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Example of Interior Video that Can Be Shot with a DJI OSMO

Published: 13/04/2018

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Alan in NZ says:

I'm looking at buying some LED lights to help with real estate interior video while using an X5 and DJI Osmo. All suggestions welcome. How many do I need to illuminate an average room?

I would encourage you to hold off on buying LED lights for shooting interior video because the top interior videographers do not use LED lights to shoot interiors.

As an example, this is an interior video done by Zoltan Prepszent with a DJI OSMO. Here is a post I did on the PFRE blog a couple of years ago where Zoltan explains why he was forced to shoot with the DJI OSMO. This is one of my all-time favorite property videos!

Also, I recommend Grant Johnston's video series on "Using the DJI Osmo to Shoot Professional Real Estate Video".

Larry Lohrman

7 comments on “Example of Interior Video that Can Be Shot with a DJI OSMO”

  1. I still disagree, and I'd like to see other examples of good work only using existing lighting on the property. The example you posted is good-well exposed and the interior spaces are well lit; but that property is less common. Most of the rooms had floor to ceiling windows, or nearly to the floor in some rooms, for entire walls of the room! The floors were all white and quite reflective tile to extend the bounce of light in the room and fill in too dark shadows from furniture. At night it showed is was a modern higher end property with plenty of light fixtures in each room to make it look bright-and that reflective floor helps a lot here too.

    That property was uniquely designed to be so well lit. Most interior spaces need help to look their best for video. I couldn't produce video I'd be happy with without that LED lights I use. I recommend the Aputure Lightstorm 1/2. It very bright and rather light and small, the 120° beam angle is great to light up a whole room, and it is daylight balanced to help with rooms with good window light. Most often I use the light bounced off the ceiling or a wall behind the camera to raise the exposure I can get in the room.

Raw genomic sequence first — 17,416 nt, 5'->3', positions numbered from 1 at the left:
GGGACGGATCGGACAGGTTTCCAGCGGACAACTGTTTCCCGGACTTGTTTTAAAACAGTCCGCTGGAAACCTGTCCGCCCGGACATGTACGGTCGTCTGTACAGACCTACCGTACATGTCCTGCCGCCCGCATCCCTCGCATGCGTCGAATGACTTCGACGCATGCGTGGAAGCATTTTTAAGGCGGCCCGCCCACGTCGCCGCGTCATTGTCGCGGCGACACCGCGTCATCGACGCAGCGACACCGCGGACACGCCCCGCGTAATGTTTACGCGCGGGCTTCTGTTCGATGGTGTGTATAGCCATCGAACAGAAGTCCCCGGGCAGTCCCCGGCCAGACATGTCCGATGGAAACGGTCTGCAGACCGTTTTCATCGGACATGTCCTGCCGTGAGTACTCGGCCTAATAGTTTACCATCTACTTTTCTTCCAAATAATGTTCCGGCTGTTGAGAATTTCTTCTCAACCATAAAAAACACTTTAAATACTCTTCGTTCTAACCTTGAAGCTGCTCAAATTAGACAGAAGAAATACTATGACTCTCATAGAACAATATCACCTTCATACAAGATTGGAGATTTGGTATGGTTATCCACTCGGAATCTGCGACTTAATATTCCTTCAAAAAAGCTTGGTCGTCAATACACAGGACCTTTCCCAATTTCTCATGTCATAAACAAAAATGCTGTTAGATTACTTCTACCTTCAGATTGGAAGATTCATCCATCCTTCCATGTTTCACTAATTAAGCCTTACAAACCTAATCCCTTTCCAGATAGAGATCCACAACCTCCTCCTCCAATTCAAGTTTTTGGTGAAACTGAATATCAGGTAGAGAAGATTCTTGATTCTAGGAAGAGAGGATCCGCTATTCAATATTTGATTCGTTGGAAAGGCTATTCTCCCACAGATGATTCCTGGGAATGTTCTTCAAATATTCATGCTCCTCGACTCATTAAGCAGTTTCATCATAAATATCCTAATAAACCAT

Maybe the issue is I'm not a top rate real estate videographer, so I don't get booked for top rate properties, which often look really great just because they were designed well. Also I do most of my work for commercial and corporate video, not architectural, so just using existing lighting isn't in my wheelhouse-I always gotta monkey with the light and make it "better".

  2. I second Larry's advise to hold off on the the LED's, but I would suggest holding off on the Osmo too, maybe... The example that Larry put up of the luxury penthouse is perhaps the "perfect" scenario if the Osmo was being used, a nice bright penthouse with tons of natural light. In reality, most of the properties we shoot don't have anywhere near that kind of natural light, and instead are dark with multicolored artificial light sources - and an Osmo isn't set up to handle that kind of situation very well.

    Secondly, when your camera is shooting roughly 160 degrees, there isn't really anywhere great to put the LED's, that will allow you to shoot with dynamic movement. If you watch any clips of cinematographers at work, you will see that in order to accomplish well lit camera motion, some of the lighting is in motion too when following an actor, but the real key is that the sets are built for lighting, and they also have a crew of gaffers that are constantly configuring and even building lights to suit the shot. We don't have that luxury in RE cinematography. Bringing your own light will greatly increase setup and shoot time, and probably constrain you to static shooing. Most of us feel that a video should have lighting and color continuity, which sort of negates combining lit static shots, with ambient dynamic shots.

    The best advice is to get an interchange lens camera that is capable of shooting in LOG, mounted to a gimbal, and then learn as much as you can about Adobe Premiere, Davinci Resolve, or Apple Final Cut. These editing programs can take the flat log video and deal with the myriad of variables these properties present to us.

    That said, there are some people who are shooting D-Log on the Osmo, and making a reasonable finished product - I find myself wondering if this guy went through the entire apartment and put in matching bulbs?

    This one is more what I'd expect, the house has irregular lighting, and the Osmo struggles to keep up with it.

  3. Here is a video that used existing lighting, exclusively. It's not exactly a real estate listing video. But you change the narration and it could be. Using only existing, available light can become problematic in rooms that are naturally dark or only have one light source. Most cameras really struggle with 1) dark areas, and 2) areas of high light exposure contrast like a bright window. If you choose your shots wisely, you can get away with existing ambient light. If you bring a 650W fresnel to bounce to the ceiling, you can get away with a lot more. If you bring in a 2K light, you actually might be able to expose a room that has a view of the exterior and exposure for detail in both the room AND the exterior.